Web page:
A new job or a new sense of self?

Let there be no boundaries. When you lose all sense of self, the bonds of a thousand chains will vanish. Lose yourself completely, return to the root of the root of your own soul.

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- Rumi.

2022. A new year has just begun, gently or aggressively pushing some of us to develop a wide range of desires, intentions, goals, expectations, hopes. The one thing that I would certainly say brings us together in this new year is the number of changes we have witnessed and experienced on different levels. Most of these changes have been dramatically accelerated by the pandemic, leading to a series of disruptions in different areas of our lives.
 
Transformations have happened in the background. They have been faster, simultaneous, and more complex. The almost overwhelming acceleration has thrown us into transition.

As Alvin Toffler wrote in Future Shock, “Change is avalanching upon our heads and most people are grotesquely unprepared to cope with it”. 

We know that the pandemic has prompted many of us to re-evaluate our priorities, in both our professional and personal lives. Each one of us is doing our best to adjust to the changes around us while ensuring we take ourselves to a new level of consciousness in what truly matters to us. The effort is about bringing the external and the internal world together. The main work is about paying attention to our inner experience, becoming more conscious of what we want and what we don’t want, who we are and who we are not, and making a meaningful and productive movement into a hopeful future.

Whatever change might occur in our lives, whether it’s something forced upon us or something that we consciously want, we all embark on a journey called transition. The degree of disruption varies according to the individual, and the pace for the process to be “complete” is very subjective, especially if we are at the same time going through a personal journey, perhaps, long before the change manifested in our lives. 

Throughout our lives, we go through phases of expansion and contraction, change, and stability. Various transitions happen, and as William Bridge reminds us in his work, the starting point for dealing with transition is not the outcome but the endings that we have in leaving the old situation behind. Reflecting on the memories and feelings we associate with how we end a phase before we move into a new one can reveal a great deal about we can navigate transitions. 

I’m writing this post this month that marks my ninth anniversary in the UK. One of my biggest life transitions started when I left Italy and moved to London to gain a deeper connection with myself and reveal more of myself. The change happened very quickly. I had already a new job before leaving Italy, it took less than a week to find a place to stay, and a few more weeks to start bonding with my new colleagues.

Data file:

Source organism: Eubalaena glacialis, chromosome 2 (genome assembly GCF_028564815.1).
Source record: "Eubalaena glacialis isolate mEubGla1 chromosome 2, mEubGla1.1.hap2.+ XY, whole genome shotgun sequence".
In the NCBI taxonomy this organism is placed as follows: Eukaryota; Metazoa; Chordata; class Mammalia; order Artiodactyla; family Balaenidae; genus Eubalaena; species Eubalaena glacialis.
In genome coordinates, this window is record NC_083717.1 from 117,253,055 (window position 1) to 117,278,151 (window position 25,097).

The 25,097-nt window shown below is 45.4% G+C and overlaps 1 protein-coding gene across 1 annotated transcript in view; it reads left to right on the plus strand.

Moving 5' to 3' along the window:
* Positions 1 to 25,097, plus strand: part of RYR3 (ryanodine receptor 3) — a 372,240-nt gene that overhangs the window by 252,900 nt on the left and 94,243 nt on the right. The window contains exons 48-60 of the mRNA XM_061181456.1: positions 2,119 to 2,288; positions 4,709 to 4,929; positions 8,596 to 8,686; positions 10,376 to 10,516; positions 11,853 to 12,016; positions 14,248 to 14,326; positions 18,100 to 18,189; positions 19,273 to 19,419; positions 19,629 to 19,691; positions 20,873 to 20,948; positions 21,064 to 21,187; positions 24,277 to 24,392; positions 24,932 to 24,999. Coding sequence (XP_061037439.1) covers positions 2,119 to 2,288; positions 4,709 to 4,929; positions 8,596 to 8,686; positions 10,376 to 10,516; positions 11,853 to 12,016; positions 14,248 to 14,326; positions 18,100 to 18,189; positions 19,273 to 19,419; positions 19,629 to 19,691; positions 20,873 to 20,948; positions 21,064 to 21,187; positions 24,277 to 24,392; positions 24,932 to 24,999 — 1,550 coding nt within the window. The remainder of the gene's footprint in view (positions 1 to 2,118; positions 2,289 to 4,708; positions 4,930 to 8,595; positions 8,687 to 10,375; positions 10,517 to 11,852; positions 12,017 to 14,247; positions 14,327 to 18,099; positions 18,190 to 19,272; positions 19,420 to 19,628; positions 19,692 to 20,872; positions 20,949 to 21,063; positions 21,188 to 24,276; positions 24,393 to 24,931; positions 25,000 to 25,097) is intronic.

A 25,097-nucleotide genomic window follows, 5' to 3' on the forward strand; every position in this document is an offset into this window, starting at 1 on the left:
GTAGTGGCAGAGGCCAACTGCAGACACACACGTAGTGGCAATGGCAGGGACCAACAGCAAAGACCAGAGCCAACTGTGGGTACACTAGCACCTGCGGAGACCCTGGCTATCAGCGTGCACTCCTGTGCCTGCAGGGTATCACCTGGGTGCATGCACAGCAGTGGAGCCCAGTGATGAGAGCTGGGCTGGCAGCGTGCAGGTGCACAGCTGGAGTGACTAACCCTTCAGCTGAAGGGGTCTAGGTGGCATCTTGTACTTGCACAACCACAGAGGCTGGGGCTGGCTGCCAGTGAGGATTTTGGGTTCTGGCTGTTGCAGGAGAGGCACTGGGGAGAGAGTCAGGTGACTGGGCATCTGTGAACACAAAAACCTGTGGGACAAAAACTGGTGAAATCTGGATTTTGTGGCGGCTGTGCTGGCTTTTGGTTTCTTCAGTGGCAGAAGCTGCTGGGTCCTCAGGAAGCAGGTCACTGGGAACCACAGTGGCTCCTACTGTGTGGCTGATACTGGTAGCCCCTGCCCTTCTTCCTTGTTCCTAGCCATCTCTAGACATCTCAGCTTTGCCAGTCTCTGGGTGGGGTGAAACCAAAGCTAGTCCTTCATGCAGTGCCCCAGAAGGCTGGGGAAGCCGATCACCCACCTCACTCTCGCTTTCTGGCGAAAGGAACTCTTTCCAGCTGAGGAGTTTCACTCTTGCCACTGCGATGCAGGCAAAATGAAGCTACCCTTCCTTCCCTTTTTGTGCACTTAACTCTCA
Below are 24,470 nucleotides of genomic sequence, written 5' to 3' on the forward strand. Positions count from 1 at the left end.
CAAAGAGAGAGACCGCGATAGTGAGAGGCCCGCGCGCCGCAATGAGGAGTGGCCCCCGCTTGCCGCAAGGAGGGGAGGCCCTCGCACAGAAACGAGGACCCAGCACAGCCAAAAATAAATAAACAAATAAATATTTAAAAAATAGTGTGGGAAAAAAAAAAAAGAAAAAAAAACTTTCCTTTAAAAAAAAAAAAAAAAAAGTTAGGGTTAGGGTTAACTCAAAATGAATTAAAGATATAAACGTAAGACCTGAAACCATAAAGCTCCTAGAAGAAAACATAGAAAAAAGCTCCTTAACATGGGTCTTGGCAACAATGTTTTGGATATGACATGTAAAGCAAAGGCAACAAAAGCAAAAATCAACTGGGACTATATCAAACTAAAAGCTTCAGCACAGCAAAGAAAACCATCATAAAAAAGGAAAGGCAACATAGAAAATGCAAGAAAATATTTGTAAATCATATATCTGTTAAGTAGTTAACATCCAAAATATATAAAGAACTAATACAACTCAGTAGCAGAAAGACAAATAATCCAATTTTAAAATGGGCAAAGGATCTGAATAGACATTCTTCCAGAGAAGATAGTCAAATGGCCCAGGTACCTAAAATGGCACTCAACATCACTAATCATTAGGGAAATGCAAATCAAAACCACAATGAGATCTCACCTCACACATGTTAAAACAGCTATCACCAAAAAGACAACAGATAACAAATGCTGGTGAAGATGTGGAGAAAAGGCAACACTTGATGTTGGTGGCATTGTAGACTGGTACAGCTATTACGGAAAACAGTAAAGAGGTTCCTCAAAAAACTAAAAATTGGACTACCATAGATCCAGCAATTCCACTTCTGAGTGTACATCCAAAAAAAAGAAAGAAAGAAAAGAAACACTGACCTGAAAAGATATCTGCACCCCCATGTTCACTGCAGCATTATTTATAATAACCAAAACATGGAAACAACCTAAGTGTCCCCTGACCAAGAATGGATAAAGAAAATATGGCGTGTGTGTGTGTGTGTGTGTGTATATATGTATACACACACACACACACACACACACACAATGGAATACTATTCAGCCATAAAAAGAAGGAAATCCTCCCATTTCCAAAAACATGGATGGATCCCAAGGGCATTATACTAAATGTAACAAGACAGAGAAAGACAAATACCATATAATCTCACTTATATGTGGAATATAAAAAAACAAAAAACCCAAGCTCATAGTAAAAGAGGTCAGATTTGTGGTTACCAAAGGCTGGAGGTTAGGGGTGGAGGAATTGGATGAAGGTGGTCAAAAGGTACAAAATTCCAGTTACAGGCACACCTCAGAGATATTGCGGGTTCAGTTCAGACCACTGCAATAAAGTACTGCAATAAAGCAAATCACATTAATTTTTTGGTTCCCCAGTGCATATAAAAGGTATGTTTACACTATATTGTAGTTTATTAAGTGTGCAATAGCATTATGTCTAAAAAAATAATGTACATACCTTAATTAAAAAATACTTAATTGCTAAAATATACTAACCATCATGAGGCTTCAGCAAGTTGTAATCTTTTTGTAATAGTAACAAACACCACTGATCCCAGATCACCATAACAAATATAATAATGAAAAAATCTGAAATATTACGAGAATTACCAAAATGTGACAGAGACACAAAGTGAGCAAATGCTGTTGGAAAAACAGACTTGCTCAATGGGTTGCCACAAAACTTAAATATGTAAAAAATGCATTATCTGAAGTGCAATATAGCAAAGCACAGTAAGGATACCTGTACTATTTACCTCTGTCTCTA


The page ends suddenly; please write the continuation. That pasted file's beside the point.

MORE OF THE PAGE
The personal side of change, the transition, probably took nearly twelve months. I was disorientated, confused, scared, lonely, and more importantly, I was still ending a relationship with parts of myself that were no longer serving me. In hindsight, I realised that the move to the UK, and the personal change I experienced, wasn’t really the first transition I went through.

In fact, there have been quite a few: the time when I came out as LGBTQ+, the time when I packed my bags and took a train to the north of Italy to pursue a master’s degree in human resources, the time when I landed my first job, the time when I got married, the most recent time when I have made a change to my career path, and so forth. 

Just like me, you have also experienced different life transitions, different periods of change and stability, alongside what Erik Erikson defines as the “Eight Stages of Psychosocial Development.” These stages are precipitated by crises that we face as we move from birth to death. According to Erikson, each stage presents us with a psychosocial conflict that must be resolved. 

Erikson’s model can help us have an overall understanding of each developmental stage and what it means to us, and reach wisdom in our lives. However, the key is really in understanding the transition process so that we can consciously and more effectively navigate any transition, where the change curve is typically not linear and through which we can experience a mixture of emotions. William Bridge in his book, Transitions, Making Sense of Life’s Changes, discusses three phases of any transition:

  1. The ending: Every transition begins with one. A fresh way to think about endings is key to how we can begin anew.
  2. The neutral zone: A time of reorientation. How can we make the most of it?
  3. The new beginning: A successful new beginning requires an understanding of the external and inner signals that point the way to the future. 

In my personal experience – and more generally working with people – I have particularly noticed that many people during their forties and fifties go through a period of feeling stuck, stressed, and uneasiness.

Researchers found that self-reported life and work satisfaction appears as a curving U, that begins high in youth (around 18), bottoms out around our mid-40s, and then usually recovers upwards as we get older. While not set in stone and certainly not for everyone, often it’s during this phase defined as “midlife” when we develop a concern for the meaning of what we have done as well as a loss of interest in simple success.

We might still get some energy from external accomplishments but we also find ourselves in a place where we become more interested in psychological and – for some of us – spiritual matters. It’s not surprising that a job, once a perfect match with our talents and interests, ultimately becomes boring, or a career loses its power to take us where we want to go, even the most successful and rewarding career.

Changes can happen externally or internally. Either way, we usually tend to resist transitions, trying to put things back where they used to be. This is often when we start experiencing frustration, confusion, fear, anger, disappointment, and in some cases, even depression and anxiety.